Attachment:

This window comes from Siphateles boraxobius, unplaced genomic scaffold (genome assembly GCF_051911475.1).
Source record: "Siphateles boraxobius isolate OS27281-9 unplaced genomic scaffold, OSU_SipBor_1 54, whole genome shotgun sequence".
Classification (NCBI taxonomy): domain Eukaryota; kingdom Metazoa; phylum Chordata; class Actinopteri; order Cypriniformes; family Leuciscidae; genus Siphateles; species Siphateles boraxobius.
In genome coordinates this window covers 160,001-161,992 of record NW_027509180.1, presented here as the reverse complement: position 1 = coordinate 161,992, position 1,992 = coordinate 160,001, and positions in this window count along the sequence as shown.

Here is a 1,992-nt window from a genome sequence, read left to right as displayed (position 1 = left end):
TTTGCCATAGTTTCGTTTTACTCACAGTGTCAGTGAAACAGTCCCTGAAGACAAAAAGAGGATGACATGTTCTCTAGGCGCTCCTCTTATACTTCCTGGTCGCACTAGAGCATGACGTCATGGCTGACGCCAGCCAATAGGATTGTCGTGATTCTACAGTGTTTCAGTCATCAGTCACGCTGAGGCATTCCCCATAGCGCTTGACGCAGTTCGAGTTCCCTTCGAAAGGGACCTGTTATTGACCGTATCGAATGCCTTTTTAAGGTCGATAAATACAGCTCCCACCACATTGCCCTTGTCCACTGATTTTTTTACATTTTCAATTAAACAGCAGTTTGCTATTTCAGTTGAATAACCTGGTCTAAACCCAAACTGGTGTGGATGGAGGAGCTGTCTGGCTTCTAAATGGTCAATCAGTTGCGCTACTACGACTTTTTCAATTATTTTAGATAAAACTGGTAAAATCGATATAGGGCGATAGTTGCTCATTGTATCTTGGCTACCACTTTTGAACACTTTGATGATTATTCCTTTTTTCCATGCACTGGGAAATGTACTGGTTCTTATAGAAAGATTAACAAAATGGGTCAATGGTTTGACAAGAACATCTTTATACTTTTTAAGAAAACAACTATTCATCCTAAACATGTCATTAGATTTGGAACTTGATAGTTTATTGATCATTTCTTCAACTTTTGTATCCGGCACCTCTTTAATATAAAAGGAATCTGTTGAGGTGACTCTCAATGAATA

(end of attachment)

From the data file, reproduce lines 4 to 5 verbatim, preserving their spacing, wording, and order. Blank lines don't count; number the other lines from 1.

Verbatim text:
In genome coordinates this window covers 160,001-161,992 of record NW_027509180.1, presented here as the reverse complement: position 1 = coordinate 161,992, position 1,992 = coordinate 160,001, and positions in this window count along the sequence as shown.

Here is a 1,992-nt window from a genome sequence, read left to right as displayed (position 1 = left end):